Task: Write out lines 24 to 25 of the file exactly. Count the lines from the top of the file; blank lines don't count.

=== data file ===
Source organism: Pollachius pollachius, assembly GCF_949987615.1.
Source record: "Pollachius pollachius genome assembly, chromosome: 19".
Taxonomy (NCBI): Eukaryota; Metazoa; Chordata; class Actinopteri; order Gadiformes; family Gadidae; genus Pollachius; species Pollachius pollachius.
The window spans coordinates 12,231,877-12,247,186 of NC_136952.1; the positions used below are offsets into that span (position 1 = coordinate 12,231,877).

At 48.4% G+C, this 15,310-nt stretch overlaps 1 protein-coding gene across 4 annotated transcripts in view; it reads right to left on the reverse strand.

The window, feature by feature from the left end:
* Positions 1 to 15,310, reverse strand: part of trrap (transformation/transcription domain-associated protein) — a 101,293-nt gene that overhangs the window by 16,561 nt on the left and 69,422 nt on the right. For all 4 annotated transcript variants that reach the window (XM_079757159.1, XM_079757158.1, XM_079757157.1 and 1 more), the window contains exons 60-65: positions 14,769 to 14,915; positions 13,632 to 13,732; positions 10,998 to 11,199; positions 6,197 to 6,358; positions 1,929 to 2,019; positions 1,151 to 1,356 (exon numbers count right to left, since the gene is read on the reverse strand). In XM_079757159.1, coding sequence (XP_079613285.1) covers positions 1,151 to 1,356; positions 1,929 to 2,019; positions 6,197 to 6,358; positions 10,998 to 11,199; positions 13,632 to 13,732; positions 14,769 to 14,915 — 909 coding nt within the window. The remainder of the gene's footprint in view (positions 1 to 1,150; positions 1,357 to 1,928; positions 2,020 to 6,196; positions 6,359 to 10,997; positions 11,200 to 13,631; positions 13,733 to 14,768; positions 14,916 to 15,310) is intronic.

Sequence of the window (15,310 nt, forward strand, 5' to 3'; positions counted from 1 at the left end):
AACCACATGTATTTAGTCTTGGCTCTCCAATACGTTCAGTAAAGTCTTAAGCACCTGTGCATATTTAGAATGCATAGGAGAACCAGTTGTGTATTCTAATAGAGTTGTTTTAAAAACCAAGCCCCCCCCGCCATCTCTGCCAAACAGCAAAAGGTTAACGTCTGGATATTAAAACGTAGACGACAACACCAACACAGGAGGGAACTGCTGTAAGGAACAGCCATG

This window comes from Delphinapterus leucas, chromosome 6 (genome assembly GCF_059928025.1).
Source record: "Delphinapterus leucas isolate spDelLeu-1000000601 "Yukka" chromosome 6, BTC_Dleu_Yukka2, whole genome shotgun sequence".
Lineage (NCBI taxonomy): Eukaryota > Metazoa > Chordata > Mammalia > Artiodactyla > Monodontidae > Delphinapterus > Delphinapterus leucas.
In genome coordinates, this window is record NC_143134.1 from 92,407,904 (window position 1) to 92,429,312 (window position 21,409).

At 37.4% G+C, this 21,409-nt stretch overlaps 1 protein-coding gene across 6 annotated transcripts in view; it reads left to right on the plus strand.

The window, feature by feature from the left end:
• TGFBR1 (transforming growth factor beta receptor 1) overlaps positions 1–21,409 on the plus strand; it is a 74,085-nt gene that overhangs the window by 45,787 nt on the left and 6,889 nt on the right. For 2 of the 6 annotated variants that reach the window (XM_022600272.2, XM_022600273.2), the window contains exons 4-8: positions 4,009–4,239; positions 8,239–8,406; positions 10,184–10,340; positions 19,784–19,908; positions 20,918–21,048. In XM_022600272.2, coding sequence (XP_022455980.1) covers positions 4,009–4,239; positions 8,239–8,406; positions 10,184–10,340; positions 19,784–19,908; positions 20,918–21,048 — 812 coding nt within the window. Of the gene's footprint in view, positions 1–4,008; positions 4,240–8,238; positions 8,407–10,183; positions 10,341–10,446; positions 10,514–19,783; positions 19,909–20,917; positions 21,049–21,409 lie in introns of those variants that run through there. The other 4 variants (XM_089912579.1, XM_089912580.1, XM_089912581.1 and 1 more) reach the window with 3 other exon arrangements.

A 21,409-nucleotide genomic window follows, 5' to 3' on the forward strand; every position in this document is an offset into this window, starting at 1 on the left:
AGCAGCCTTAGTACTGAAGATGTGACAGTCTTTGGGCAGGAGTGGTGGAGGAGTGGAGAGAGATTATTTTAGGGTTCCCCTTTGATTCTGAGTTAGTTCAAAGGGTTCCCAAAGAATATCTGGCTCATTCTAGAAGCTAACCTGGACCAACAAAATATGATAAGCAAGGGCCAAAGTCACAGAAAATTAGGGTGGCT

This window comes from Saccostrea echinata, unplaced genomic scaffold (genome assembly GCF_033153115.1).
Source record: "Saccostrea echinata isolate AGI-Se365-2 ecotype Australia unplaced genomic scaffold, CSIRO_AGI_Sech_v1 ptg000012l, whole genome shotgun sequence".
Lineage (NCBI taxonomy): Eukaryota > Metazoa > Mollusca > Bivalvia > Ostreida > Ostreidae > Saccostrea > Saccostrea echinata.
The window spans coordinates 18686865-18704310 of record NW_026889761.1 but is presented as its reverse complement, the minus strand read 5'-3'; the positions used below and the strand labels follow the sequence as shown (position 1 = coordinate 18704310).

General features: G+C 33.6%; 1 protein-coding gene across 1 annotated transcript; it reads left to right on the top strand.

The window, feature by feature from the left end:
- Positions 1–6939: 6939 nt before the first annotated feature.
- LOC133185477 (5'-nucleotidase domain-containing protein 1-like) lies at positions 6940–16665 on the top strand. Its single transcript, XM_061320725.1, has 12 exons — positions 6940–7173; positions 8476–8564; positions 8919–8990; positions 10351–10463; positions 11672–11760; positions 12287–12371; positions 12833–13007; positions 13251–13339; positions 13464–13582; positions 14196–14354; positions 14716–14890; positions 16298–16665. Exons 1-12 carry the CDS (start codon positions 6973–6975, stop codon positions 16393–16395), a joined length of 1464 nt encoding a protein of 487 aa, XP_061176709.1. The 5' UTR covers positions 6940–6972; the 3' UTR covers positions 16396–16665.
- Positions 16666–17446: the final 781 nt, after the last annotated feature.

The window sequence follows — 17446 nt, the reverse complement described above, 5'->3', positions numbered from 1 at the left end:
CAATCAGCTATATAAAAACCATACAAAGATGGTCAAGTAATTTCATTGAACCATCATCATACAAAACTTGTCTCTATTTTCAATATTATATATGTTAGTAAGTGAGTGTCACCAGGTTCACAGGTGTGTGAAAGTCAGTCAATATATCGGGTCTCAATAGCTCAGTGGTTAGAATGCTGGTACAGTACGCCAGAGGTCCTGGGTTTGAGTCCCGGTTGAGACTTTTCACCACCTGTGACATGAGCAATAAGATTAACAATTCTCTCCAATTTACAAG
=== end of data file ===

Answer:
The window, feature by feature from the left end:
- Positions 1–6939: 6939 nt before the first annotated feature.